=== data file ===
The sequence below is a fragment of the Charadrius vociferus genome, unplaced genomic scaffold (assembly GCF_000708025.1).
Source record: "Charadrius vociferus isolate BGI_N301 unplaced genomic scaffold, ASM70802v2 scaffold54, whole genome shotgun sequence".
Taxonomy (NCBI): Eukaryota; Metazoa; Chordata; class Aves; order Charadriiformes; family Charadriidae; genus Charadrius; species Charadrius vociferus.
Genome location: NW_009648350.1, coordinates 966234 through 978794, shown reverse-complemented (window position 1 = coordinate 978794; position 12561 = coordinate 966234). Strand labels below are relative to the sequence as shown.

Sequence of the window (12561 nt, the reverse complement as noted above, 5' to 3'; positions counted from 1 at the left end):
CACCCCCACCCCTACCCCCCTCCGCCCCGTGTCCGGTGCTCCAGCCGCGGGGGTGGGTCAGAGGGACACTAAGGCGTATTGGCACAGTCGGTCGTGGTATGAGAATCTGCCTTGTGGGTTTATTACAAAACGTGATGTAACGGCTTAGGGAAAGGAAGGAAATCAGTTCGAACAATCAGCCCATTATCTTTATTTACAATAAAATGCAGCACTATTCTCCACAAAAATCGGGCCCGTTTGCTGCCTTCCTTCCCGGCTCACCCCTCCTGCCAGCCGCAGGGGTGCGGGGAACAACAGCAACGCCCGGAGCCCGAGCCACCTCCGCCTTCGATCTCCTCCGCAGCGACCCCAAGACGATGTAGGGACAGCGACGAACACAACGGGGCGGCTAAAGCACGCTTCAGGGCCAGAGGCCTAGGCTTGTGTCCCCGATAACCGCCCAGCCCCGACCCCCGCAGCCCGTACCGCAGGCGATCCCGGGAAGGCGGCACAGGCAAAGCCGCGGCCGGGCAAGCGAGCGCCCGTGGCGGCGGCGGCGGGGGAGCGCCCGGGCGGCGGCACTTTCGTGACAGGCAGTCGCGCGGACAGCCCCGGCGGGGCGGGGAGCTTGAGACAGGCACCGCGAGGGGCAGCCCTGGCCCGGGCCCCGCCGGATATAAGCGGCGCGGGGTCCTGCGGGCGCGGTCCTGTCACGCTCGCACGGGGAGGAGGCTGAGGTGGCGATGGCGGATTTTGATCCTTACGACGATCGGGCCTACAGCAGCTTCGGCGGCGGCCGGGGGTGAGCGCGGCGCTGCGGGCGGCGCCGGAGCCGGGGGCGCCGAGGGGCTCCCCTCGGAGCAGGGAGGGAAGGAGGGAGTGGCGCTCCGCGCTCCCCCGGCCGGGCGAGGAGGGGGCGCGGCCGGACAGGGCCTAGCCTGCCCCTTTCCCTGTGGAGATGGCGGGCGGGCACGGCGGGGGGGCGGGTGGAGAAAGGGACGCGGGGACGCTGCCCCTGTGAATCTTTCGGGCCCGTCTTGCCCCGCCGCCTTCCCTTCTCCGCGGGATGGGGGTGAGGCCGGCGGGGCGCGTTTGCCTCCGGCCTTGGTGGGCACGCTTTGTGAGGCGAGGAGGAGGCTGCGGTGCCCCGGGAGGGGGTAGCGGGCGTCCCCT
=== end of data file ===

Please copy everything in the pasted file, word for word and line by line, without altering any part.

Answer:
The sequence below is a fragment of the Charadrius vociferus genome, unplaced genomic scaffold (assembly GCF_000708025.1).
Source record: "Charadrius vociferus isolate BGI_N301 unplaced genomic scaffold, ASM70802v2 scaffold54, whole genome shotgun sequence".
Taxonomy (NCBI): Eukaryota; Metazoa; Chordata; class Aves; order Charadriiformes; family Charadriidae; genus Charadrius; species Charadrius vociferus.
Genome location: NW_009648350.1, coordinates 966234 through 978794, shown reverse-complemented (window position 1 = coordinate 978794; position 12561 = coordinate 966234). Strand labels below are relative to the sequence as shown.

Sequence of the window (12561 nt, the reverse complement as noted above, 5' to 3'; positions counted from 1 at the left end):
CACCCCCACCCCTACCCCCCTCCGCCCCGTGTCCGGTGCTCCAGCCGCGGGGGTGGGTCAGAGGGACACTAAGGCGTATTGGCACAGTCGGTCGTGGTATGAGAATCTGCCTTGTGGGTTTATTACAAAACGTGATGTAACGGCTTAGGGAAAGGAAGGAAATCAGTTCGAACAATCAGCCCATTATCTTTATTTACAATAAAATGCAGCACTATTCTCCACAAAAATCGGGCCCGTTTGCTGCCTTCCTTCCCGGCTCACCCCTCCTGCCAGCCGCAGGGGTGCGGGGAACAACAGCAACGCCCGGAGCCCGAGCCACCTCCGCCTTCGATCTCCTCCGCAGCGACCCCAAGACGATGTAGGGACAGCGACGAACACAACGGGGCGGCTAAAGCACGCTTCAGGGCCAGAGGCCTAGGCTTGTGTCCCCGATAACCGCCCAGCCCCGACCCCCGCAGCCCGTACCGCAGGCGATCCCGGGAAGGCGGCACAGGCAAAGCCGCGGCCGGGCAAGCGAGCGCCCGTGGCGGCGGCGGCGGGGGAGCGCCCGGGCGGCGGCACTTTCGTGACAGGCAGTCGCGCGGACAGCCCCGGCGGGGCGGGGAGCTTGAGACAGGCACCGCGAGGGGCAGCCCTGGCCCGGGCCCCGCCGGATATAAGCGGCGCGGGGTCCTGCGGGCGCGGTCCTGTCACGCTCGCACGGGGAGGAGGCTGAGGTGGCGATGGCGGATTTTGATCCTTACGACGATCGGGCCTACAGCAGCTTCGGCGGCGGCCGGGGGTGAGCGCGGCGCTGCGGGCGGCGCCGGAGCCGGGGGCGCCGAGGGGCTCCCCTCGGAGCAGGGAGGGAAGGAGGGAGTGGCGCTCCGCGCTCCCCCGGCCGGGCGAGGAGGGGGCGCGGCCGGACAGGGCCTAGCCTGCCCCTTTCCCTGTGGAGATGGCGGGCGGGCACGGCGGGGGGGCGGGTGGAGAAAGGGACGCGGGGACGCTGCCCCTGTGAATCTTTCGGGCCCGTCTTGCCCCGCCGCCTTCCCTTCTCCGCGGGATGGGGGTGAGGCCGGCGGGGCGCGTTTGCCTCCGGCCTTGGTGGGCACGCTTTGTGAGGCGAGGAGGAGGCTGCGGTGCCCCGGGAGGGGGTAGCGGGCGTCCCCT